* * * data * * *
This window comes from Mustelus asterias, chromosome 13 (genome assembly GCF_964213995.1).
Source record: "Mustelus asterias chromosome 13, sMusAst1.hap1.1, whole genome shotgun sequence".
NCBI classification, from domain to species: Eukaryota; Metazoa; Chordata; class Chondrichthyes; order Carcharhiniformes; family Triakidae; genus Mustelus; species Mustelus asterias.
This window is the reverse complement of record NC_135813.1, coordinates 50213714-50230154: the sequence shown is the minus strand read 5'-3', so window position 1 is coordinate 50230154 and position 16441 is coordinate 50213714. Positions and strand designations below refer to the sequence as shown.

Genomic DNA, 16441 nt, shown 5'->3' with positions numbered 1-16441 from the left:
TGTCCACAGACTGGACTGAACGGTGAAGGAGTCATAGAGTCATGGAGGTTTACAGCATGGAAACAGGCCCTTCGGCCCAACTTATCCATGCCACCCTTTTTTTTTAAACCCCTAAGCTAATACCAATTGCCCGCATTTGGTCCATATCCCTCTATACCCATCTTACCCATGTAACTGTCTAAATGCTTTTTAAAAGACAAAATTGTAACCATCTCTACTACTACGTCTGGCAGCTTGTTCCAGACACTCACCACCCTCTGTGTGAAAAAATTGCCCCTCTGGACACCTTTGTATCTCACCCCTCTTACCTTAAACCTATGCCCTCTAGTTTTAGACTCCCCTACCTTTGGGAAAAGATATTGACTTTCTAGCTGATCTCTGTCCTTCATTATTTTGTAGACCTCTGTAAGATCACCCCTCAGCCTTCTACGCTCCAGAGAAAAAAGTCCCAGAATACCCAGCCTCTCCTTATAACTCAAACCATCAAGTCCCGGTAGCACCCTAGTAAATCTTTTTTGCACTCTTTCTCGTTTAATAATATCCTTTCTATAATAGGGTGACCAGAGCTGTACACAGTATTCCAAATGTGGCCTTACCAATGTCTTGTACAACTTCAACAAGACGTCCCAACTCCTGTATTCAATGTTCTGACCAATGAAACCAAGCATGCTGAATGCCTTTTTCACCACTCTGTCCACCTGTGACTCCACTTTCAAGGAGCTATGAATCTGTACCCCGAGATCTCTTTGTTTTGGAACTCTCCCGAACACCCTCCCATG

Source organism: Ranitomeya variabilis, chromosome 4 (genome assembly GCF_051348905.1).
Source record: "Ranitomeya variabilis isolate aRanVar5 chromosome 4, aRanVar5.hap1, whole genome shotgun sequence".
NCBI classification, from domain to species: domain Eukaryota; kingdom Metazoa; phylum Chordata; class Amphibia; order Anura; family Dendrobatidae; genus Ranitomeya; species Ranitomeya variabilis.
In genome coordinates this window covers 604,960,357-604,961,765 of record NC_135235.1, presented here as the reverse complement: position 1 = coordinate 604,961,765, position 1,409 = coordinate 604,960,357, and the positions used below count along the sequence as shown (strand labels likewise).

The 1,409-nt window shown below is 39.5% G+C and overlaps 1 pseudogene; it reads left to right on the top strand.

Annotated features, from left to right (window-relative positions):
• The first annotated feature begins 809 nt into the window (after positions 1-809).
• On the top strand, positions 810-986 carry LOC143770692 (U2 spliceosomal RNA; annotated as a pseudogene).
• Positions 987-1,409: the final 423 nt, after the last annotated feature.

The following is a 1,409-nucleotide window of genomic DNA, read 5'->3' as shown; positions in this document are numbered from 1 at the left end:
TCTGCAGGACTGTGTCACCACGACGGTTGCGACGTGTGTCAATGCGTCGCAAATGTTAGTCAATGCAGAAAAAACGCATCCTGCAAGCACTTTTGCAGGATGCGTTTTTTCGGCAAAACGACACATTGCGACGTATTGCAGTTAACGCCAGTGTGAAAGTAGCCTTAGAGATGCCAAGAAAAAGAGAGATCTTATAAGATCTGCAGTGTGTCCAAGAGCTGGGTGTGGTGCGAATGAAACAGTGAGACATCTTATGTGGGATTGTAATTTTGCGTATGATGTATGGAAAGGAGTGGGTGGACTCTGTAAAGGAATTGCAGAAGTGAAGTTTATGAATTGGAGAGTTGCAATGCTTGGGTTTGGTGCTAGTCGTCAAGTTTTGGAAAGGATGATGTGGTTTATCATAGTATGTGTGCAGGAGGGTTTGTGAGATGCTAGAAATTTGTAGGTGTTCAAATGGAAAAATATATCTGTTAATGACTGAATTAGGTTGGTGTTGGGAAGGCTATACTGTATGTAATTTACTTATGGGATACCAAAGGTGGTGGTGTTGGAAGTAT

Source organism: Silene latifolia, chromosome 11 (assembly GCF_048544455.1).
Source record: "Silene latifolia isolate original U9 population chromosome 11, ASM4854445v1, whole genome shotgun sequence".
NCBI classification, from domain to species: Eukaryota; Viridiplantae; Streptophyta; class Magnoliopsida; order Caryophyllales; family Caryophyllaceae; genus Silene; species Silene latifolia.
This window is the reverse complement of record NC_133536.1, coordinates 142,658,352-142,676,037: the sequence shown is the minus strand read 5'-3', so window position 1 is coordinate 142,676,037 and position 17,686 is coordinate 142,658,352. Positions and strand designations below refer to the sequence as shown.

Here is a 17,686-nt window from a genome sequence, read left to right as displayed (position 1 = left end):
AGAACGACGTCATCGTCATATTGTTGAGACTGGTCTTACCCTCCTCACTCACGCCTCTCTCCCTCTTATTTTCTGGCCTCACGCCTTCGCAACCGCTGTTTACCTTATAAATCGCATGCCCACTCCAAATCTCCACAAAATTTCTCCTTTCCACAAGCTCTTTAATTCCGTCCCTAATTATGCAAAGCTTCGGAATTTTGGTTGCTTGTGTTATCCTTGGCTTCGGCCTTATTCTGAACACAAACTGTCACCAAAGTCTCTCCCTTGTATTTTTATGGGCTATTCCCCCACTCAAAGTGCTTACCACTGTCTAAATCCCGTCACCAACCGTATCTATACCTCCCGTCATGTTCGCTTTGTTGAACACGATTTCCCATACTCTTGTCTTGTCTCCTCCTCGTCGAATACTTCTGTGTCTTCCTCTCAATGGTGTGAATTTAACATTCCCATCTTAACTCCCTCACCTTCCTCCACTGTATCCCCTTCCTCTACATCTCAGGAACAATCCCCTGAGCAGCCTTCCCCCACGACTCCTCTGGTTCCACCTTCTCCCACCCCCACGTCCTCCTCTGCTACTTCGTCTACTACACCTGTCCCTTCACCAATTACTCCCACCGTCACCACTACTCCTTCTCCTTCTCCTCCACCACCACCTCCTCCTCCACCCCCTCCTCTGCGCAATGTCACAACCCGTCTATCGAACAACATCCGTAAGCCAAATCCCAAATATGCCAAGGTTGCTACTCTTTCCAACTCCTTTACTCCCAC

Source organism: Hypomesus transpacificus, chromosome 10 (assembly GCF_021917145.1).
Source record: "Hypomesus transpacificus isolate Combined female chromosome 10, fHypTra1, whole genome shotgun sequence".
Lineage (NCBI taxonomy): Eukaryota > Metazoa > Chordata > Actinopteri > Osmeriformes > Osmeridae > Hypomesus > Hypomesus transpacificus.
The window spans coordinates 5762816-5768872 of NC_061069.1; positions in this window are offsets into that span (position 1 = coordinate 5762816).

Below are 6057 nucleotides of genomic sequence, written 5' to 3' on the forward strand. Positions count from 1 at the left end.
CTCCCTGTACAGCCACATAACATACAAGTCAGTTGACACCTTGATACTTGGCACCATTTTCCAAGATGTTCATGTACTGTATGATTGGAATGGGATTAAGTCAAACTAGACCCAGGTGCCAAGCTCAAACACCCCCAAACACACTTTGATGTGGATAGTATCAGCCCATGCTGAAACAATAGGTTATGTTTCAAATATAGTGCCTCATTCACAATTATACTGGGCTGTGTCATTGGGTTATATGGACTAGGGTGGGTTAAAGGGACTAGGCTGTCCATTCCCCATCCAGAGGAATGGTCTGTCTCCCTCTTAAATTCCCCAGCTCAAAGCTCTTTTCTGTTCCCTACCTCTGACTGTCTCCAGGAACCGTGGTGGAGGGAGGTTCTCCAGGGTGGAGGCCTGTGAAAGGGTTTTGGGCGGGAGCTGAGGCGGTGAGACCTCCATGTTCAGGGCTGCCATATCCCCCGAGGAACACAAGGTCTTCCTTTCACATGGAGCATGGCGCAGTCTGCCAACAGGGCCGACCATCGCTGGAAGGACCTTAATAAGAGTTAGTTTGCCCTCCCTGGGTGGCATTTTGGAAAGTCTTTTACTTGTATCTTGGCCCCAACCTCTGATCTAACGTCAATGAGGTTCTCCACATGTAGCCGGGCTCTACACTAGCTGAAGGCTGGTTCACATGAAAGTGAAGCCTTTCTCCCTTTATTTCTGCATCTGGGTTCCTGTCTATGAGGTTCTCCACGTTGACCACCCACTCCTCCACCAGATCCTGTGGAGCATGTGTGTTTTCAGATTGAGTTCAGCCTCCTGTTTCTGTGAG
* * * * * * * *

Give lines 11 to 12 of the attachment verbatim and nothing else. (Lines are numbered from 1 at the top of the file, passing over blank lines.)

The 1,409-nt window shown below is 39.5% G+C and overlaps 1 pseudogene; it reads left to right on the top strand.

Annotated features, from left to right (window-relative positions):